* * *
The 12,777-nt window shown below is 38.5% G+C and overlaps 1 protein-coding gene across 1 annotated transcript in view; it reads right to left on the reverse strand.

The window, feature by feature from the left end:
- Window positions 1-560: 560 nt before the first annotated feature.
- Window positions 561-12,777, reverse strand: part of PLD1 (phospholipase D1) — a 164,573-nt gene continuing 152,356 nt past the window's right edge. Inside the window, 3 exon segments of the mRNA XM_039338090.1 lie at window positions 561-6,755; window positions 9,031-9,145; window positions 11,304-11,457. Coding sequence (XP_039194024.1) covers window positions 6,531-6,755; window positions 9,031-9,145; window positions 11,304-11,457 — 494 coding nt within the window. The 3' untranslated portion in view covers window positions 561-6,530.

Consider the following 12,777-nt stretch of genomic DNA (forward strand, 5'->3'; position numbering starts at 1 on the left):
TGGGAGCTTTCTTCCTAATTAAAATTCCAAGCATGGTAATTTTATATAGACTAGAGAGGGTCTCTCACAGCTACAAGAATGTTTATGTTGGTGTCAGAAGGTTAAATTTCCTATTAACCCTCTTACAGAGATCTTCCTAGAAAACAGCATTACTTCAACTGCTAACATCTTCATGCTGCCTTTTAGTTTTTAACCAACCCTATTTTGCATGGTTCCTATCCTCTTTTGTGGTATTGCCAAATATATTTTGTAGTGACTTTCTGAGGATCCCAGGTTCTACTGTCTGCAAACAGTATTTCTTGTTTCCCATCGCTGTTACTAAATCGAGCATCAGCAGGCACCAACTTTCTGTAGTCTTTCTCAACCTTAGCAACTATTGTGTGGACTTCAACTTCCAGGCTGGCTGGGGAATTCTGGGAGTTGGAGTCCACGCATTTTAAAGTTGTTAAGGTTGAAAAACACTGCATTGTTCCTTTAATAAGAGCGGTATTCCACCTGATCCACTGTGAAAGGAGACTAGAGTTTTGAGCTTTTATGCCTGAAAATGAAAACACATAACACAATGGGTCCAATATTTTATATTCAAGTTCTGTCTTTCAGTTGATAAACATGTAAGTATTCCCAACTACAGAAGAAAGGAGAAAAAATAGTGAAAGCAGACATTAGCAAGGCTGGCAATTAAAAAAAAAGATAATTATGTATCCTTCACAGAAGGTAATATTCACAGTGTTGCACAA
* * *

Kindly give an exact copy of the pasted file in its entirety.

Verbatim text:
The 12,777-nt window shown below is 38.5% G+C and overlaps 1 protein-coding gene across 1 annotated transcript in view; it reads right to left on the reverse strand.

The window, feature by feature from the left end:
- Window positions 1-560: 560 nt before the first annotated feature.
- Window positions 561-12,777, reverse strand: part of PLD1 (phospholipase D1) — a 164,573-nt gene continuing 152,356 nt past the window's right edge. Inside the window, 3 exon segments of the mRNA XM_039338090.1 lie at window positions 561-6,755; window positions 9,031-9,145; window positions 11,304-11,457. Coding sequence (XP_039194024.1) covers window positions 6,531-6,755; window positions 9,031-9,145; window positions 11,304-11,457 — 494 coding nt within the window. The 3' untranslated portion in view covers window positions 561-6,530.

Consider the following 12,777-nt stretch of genomic DNA (forward strand, 5'->3'; position numbering starts at 1 on the left):
TGGGAGCTTTCTTCCTAATTAAAATTCCAAGCATGGTAATTTTATATAGACTAGAGAGGGTCTCTCACAGCTACAAGAATGTTTATGTTGGTGTCAGAAGGTTAAATTTCCTATTAACCCTCTTACAGAGATCTTCCTAGAAAACAGCATTACTTCAACTGCTAACATCTTCATGCTGCCTTTTAGTTTTTAACCAACCCTATTTTGCATGGTTCCTATCCTCTTTTGTGGTATTGCCAAATATATTTTGTAGTGACTTTCTGAGGATCCCAGGTTCTACTGTCTGCAAACAGTATTTCTTGTTTCCCATCGCTGTTACTAAATCGAGCATCAGCAGGCACCAACTTTCTGTAGTCTTTCTCAACCTTAGCAACTATTGTGTGGACTTCAACTTCCAGGCTGGCTGGGGAATTCTGGGAGTTGGAGTCCACGCATTTTAAAGTTGTTAAGGTTGAAAAACACTGCATTGTTCCTTTAATAAGAGCGGTATTCCACCTGATCCACTGTGAAAGGAGACTAGAGTTTTGAGCTTTTATGCCTGAAAATGAAAACACATAACACAATGGGTCCAATATTTTATATTCAAGTTCTGTCTTTCAGTTGATAAACATGTAAGTATTCCCAACTACAGAAGAAAGGAGAAAAAATAGTGAAAGCAGACATTAGCAAGGCTGGCAATTAAAAAAAAAGATAATTATGTATCCTTCACAGAAGGTAATATTCACAGTGTTGCACAA